Matt Williams column: Finding ways to say thanks without Senior Days

Thanks, Mom.Courtesy photo

Now 63 days since we started trying to power through the pandemic by shouting 'Serenity Now!' with thanks and admiration to the late, great Jerry Stiller ...

You think about everything a senior student-athlete in the Class of 2020 lost out on experiencing with the cancellation of the entire spring season, and your heart breaks. Strictly speaking about education, it's one of the worst things about this pandemic. You won't get any argument from me on that.

There's one thing that's off by just a degree or two. We lament the loss of Senior Days, nominally home games where graduating players are honored.

From my point of view, though, the worst thing about losing Senior Days is not that we can't honor those 12th graders — but rather that those same 12th graders don't have the chance to return the favor for everyone around them.

Shift the scene back 18 years to Peabody High, where I am a senior student-athlete. Senior Days as we now know them have not yet been invented. A parade of players being announced over the loudspeaker before their final home game — as we so often see now across the North Shore and beyond in just about every sport — just isn't commonplace. In the fall of 2002, it's not something I've ever heard of or experienced.

One Thursday night that fall, the school did stage something that resembled a Senior Day. The details I can remember are sparse; I'm not sure why there wasn't a similar event in the winter or spring that year. I'm not sure if every fall sports team was there to announce the seniors, or if it was just us football guys along with the cheerleaders.

I can tell you inane details from every football game that season, but I can't really remember which one came the night after this pseudo Senior Day.

What I do remember was the distinct feeling that we were not there to honor ourselves.

I remember our captains were asked to give a speech thanking the coaches, which I was conscripted to help write (so it goes when you're one of three guys taking AP English).

All of our parents were there and, as we sat on the bleachers in the gym, I remember thinking that we needed to thank them, too. For everything they did to help us get where we were: all the rides to and from everywhere before we could drive, all the team dinners, putting up with our swings of emotion after long practices, making sure we finished our homework, and on and on.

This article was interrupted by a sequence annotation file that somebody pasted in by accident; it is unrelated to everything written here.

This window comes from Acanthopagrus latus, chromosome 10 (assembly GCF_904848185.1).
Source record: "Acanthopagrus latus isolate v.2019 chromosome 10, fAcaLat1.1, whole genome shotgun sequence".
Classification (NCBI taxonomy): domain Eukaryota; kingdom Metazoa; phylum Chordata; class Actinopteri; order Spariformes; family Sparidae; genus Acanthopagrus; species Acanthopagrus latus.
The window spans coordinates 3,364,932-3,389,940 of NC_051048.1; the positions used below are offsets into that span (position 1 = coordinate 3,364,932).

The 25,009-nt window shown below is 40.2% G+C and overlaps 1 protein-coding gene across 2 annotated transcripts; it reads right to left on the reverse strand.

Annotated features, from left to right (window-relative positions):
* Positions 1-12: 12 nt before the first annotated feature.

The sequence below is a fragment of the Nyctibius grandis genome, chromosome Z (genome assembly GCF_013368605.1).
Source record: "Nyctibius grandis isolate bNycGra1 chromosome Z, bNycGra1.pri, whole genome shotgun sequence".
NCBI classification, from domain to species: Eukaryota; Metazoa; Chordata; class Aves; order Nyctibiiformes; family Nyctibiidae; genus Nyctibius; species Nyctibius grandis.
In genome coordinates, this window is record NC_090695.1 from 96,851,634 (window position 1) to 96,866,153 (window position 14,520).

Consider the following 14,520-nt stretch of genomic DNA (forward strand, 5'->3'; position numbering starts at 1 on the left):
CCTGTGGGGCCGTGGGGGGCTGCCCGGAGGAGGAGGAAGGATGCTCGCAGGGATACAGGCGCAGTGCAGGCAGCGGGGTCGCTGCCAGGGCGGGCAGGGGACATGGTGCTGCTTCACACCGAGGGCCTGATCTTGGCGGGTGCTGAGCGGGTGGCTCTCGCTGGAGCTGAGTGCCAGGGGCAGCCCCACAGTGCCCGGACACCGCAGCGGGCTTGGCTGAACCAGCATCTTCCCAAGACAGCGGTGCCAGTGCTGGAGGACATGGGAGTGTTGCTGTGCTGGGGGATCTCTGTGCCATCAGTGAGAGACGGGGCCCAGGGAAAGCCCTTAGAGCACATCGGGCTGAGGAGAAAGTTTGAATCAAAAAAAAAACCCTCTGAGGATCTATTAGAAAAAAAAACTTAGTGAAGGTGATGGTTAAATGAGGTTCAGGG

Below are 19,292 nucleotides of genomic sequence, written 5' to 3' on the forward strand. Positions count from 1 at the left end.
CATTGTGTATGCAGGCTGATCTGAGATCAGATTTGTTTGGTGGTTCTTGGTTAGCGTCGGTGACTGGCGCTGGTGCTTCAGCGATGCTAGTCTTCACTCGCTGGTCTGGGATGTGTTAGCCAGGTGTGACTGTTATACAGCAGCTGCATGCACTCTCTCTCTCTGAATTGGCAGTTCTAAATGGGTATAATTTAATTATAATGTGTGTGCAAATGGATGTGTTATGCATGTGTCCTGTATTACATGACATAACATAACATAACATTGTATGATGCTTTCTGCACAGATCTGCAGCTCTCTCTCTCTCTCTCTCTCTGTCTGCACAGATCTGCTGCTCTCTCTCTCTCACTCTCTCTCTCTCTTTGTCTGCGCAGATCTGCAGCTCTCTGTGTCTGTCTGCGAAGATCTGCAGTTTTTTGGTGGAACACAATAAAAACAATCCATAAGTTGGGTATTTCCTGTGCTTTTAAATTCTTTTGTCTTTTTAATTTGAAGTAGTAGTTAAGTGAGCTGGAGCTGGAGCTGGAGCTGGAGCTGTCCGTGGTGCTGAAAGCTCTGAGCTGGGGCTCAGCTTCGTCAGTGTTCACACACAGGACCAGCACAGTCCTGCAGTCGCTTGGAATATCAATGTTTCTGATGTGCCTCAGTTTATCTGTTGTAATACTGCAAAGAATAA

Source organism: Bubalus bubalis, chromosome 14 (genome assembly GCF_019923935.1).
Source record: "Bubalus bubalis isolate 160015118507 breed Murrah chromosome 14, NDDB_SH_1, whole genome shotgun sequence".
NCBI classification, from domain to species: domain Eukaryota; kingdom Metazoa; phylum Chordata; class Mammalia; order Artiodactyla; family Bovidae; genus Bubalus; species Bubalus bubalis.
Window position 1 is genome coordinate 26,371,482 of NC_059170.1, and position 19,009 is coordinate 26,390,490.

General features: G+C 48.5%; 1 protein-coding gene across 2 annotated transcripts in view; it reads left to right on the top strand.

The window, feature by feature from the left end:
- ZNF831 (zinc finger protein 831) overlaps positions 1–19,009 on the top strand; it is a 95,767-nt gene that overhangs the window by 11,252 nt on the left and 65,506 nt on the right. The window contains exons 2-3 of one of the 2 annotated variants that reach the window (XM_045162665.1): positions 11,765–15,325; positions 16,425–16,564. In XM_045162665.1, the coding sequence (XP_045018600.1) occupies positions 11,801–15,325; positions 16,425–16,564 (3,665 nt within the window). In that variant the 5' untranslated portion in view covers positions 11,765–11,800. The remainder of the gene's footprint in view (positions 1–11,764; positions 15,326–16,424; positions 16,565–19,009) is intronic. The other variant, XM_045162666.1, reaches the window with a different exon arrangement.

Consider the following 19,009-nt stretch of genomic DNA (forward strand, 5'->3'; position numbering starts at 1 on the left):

There were flowers for us to give our moms. I know this much because I have a photo of us from that night, a picture I always kept in my wallet (back when I carried a wallet).

At the risk of sounding self-centered, every time I hear someone say they're sad that kids have lost their Senior Day, that photo pops into my head. As I think more about lost Senior Days, I can't help but think of the people beyond the seniors that are also missing out.

For those whose No. 1 sport is football, field hockey, soccer, volleyball, basketball or hockey, be thankful that you had a Senior Day. For track kids or multi-sport athletes who love spring best, be glad at least you had one chance to walk out with Senior Day posters hanging proudly.

You can't replace a spring Senior Day, particularly because of the finality that comes with the months of May and June before graduation. A November or February Senior Day is special, but it never feels like saying goodbye.

In the coming weeks, I know that many of the coaches and athletic directors around the North Shore will be thinking outside the box and looking for ways to honor their seniors. Summer banquets, outdoor meet-ups, photo ops for a kid to wear a jersey one last time ... anything deemed safe is on the table.

For the seniors in the Class of 2020, remember that even in these difficult times, giving is better than receiving. You, too, should be creative in finding ways to get those messages to the people who helped you make it this far.

It won't be a hug on your home field. You may not get to look a coach in the eye when you say thanks. But a handwritten letter goes a long way and often expresses a lot more feeling. An e-mail, a recorded video message ... there's no limit to the number of ways you can express some gratitude if you put your mind to it.

Because if you've played sports for any length of time, you know you didn't do anything alone. Maybe it's the head coach, maybe it's an assistant or a scorekeeper. Of course it's your parents, but it could also be an older brother, sister or cousin who showed you the ropes.

Coaches and parents are alike in that neither is in the game for the kudos. Still, you can't possibly underestimate how it feels to be told that what you've done for someone makes a difference and has been noticed.

Don't leave it unsaid.

The Seniors of 2020 don't deserve only a chance to be told thanks by everyone that's supported their athletic careers. They deserve a chance to say it back, too.

 

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